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By Michael Pakenham | January 28, 2001
"It's Getting Better All the Time: 100 Greatest Trends of the Last 100 Years," by Stephen Moore and Julian L. Simon (Cato Institute, 294 pages, $14.95). Published in celebratory fashion by the unabashedly conservative Cato Institute, this is a compilation of serious capsules of research data that attest to the progress of the human race -- especially in the United States. Illustrated by clear and convincing charts and tables, and entirely sober in tone, it is an encouraging tale: elimination of diseases and control of others, diminution of the use of alcohol, vast increases in useful inventions, growth of generosity in the private sector, reduction in damaging accidents, significant progress for most minority groups.
ARTICLES BY DATE
NEWS
March 14, 2014
Despite all the opinions I have read recently, I was still stunned by the anti-marijuana-legalization screed in your paper arguing we should continue marijuana prohibition because alcohol prohibition was so successful ("Supporters of marijuana legalization misread history," March 11). Say what? Do the editors even read the stuff your op-ed writers send in before you publish it? Because I can't think of one other person who has ever argued that Prohibition was a success. And I'm not talking about starry eyed liberals.
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NEWS
By Knight-Ridder News Service | March 7, 1995
WASHINGTON -- If the Republican Congress is truly serious about ending dependence on government handouts, it should look beyond the poor and also slash subsidies to corporate America, an unusual alliance of moderate, conservative and liberal policy experts declared yesterday.The government could save $265 billion over five years by eliminating or scaling back 120 spending programs and tax breaks that benefit particular industries, according to a report released by the Progressive Policy Institute (PPI)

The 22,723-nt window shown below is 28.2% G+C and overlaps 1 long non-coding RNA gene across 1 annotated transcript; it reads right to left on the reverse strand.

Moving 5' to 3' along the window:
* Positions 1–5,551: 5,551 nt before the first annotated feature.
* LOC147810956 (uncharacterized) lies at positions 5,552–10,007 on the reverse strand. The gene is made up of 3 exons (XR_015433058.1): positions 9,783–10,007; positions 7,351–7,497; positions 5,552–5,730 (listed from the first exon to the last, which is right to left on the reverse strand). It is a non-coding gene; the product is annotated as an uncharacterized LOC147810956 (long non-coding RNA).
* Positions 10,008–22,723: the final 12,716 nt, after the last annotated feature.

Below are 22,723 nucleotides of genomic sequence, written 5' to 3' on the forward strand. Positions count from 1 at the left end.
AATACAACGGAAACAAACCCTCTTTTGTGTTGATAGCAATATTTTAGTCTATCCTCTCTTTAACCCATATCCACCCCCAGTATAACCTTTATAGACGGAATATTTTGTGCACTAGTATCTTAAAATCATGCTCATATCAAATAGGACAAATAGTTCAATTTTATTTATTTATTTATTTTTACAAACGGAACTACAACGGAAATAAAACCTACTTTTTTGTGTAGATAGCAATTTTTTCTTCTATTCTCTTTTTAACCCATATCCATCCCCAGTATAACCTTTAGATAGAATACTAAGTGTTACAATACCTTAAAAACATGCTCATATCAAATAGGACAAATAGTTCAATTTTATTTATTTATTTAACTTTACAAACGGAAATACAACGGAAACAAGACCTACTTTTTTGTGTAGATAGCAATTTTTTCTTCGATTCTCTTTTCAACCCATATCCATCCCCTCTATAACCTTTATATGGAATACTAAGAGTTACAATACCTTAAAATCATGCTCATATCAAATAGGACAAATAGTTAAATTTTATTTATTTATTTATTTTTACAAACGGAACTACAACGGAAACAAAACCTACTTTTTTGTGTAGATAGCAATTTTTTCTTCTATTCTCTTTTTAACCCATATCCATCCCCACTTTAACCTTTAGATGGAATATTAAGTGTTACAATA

NEWS
March 3, 2014
From the Blogs From the Baltimore Sun Op-Ed Page Mark Newgent writes about a topic that long-time Red Maryland readers are very familiar with:  Governor O'Malley's record does not correspond with his soaring rhetoric . Red Maryland March Poll The March Red Maryland Poll is open through Wednesday, March 12th at 9 PM.  Click here  to participate. An Anti-Liberty Amendment Brian Griffiths writes about a proposal from Maryland Republican Party 1st Vice-Chairman Collins Bailey to  shift the power of candidate selection from voters to insider cliques . A Controversial Outlet Mark Newgent writes about the Institute on the Constitution , highlighting its support of Christian Reconstructionism with as mark notes is “just as statist as any progressive vision of government.”  Stalled Pot Bill Not Boiling Greg Kline writes about the marijuana legalization bill  and how it has stalled on its way through the General Assembly.
NEWS
By Los Angeles Times | August 15, 1995
WASHINGTON -- On the 60th anniversary of Social Security, the biggest and most popular government benefits program, a former chief Social Security administrator helped launch a drive to convert the program into a private investment fund.Instead of paying Social Security taxes, workers would place their money into a variety of private plans offering combinations of stocks and bonds, according to the proposal offered yesterday by the Cato Institute, an influential conservative think-tank with close connections to GOP leaders of Congress.
NEWS
May 21, 1994
RECYCLING can prove hazardous to the environment and to your pocketbook, according to a new study of New Jersey's 1987 mandatory recycling law by the Cato Institute, a conservative think tank. It's an experience Maryland should study closely as it proceeds with ever higher recycling standards.The study found only 4 percent of targeted municipal trash is recycled. Net public cost: $35 million annually -- even after giving full value for the landfill space saved and payments for recyclable materials.
NEWS
By Kathy Lally and Kathy Lally,SUN STAFF | March 11, 1996
Mayor Kurt L. Schmoke was deeply influenced by a conservative Washington think tank in his decision last week to experiment with parental choice in Baltimore's public school system.As he agonized over his efforts to improve the quality of education in Baltimore, Mr. Schmoke said in an interview, he came back time and again to the work of the Cato Institute, a foundation with a libertarian bent that promotes freeing American life from excessive government encroachment.Mr. Schmoke read a Cato Institute book on school choice and found himself underlining phrases such as "competitive market economy" and "tax credits or tax refunds" for parents who want alternatives to the "public school monopoly."